Uruguayan striker Diego Forlan (C) and defender Jorge Fucile (L) arrive at the team's hotel in Johannesburg on July 4, 2010 just hours before travelling to Cape Town for their South Africa 2010 World Cup semifinal football match against The Netherlands on July 6. -Photo by AFP

South America’s sole survivor Uruguay stole the limelight on Sunday in their quest to surpass Europe’s three World Cup semi-finalists and lift the trophy for the first time since 1950.

The tournament was taking a two-day break in matches.

Yet there was no rest for Uruguay, Netherlands, Germany and Spain who trained, nursed injuries and studied tactics hoping for glory in a week’s time at Soccer City stadium.

With South American big guns and media favourites Argentina and Brazil gone, several hundred journalists packed into a Johannesburg hotel to catch a word with Uruguay’s players. They looked taken aback by all the fuss after a practice session.

“We know we are representing our continent,” striker Edinson Cavani said, as journalists almost came to blows and had to be corralled by police in a chaotic crush to hear the Uruguayans.

“It is a responsibility, but it is also a huge source of pride. We believe we can do it for Uruguay, for South America.”

Uruguay’s joy at being in a semi-final for the first time in 40 years is tempered by the knowledge they face a dangerous Dutch side on Tuesday minus some important faces.


Uruguay’s in-form striker Luis Suarez is serving a ban for his controversial match-saving handball on the line against Ghana, while inspirational captain Diego Lugano said he may not be able to shake off a knee injury in time.

Uruguay’s defender Jorge Fucile is also serving a suspension while midfielder Nicolas Lodeiro is out with a foot fracture.

Repeating their predecessors’ 1930 or 1950 wins will be an extremely tall order for Uruguay, but belief is with them.

“History drives us on,” said long-haired and lanky striker Sebastian Abreu, nicknamed “El Loco” (The Crazy One) by fans.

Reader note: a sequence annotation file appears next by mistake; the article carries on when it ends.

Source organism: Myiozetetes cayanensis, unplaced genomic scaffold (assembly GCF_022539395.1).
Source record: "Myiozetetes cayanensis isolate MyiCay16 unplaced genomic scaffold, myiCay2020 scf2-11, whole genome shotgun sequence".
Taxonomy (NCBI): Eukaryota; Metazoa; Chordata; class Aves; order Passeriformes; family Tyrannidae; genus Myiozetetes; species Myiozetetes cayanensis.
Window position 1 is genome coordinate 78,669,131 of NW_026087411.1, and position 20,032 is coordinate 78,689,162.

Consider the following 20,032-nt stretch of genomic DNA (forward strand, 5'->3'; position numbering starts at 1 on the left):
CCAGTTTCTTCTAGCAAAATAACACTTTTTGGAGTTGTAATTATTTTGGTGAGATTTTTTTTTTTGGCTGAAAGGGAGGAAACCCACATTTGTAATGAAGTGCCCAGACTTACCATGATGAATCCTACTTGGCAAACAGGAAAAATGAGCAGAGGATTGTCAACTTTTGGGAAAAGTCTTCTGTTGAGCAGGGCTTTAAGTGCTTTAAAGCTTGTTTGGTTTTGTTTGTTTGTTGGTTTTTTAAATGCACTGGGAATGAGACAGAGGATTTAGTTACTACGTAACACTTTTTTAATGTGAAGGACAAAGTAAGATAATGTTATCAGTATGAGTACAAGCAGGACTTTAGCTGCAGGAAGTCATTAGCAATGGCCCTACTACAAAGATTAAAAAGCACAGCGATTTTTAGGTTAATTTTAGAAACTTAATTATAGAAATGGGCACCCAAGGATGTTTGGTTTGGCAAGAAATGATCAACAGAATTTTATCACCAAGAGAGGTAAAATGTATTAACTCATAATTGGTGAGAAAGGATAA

Netherlands, too, feel the weight of history, knowing brilliant past sides have all failed to land the big one.

They know they should win but are not complacent.

“This is a very dangerous game, they are fighters and we have to be very focused,” Dutch coach Bert van Marwijk said of Uruguay’s “La Celeste.”

For many of the 28 teams knocked out of the World Cup, there have been immediate repercussions including changes in coaches and even political inquiries in some countries.

Nigeria’s President Goodluck Jonathan responded to the miserable performance of the “Super Eagles” by suspending the team from international competition — but world soccer body FIFA has ordered him to rescind that by Monday.

Seeking to ward off suspension from FIFA, Nigeria’s football association said on Sunday it had sacked its top two officials and apologised for the team’s poor showing in South Africa.

“We wish to passionately appeal to the president to reconsider the earlier decision,” it said.


Germany were on a high after their 4-0 quarter-final thrashing of Argentina, which was even more impressive than their earlier 4-1 drubbing of another old rival, England.

Germany’s hard-to-impress media were in raptures.

“Thanks, you heroes!” said Bild am Sonntag newspaper.

Joachim Loew’s young and attack-minded team face Spain in Durban, hoping to avenge their defeat in the Euro 2008 final.

Germany will have to make do without suspended striker Thomas Mueller but have depth in their squad and stick to a well-drilled style of play no matter who is in the team.

“We have players who can replace Thomas and we will manage that,” Loew said. “I want players who can apply my tactics and vision of football, what I want to see on the pitch, and this is how I select them.”

David Villa is the tournament’s top scorer after his late winner for Spain against Paraguay. He and team mates know they will have to play better against the rampant Germans.

“We have time now to put the work in to get to the final,”

Villa said. “The team is still alive.”

South Africa’s authorities urged locals to keep the World Cup spirit alive in its final week by flying flags and blowing their vuvuzelas. Yet without any African teams left, and 28 of the 32 teams out, the atmosphere was dropping a notch.

“The World Cup is nearly over. I am so sad,” said a tournament volunteer, sweeping litter outside Johannesburg’s Soccer City where the final will be played on July 11.

“Just one more big party left.” -Reuters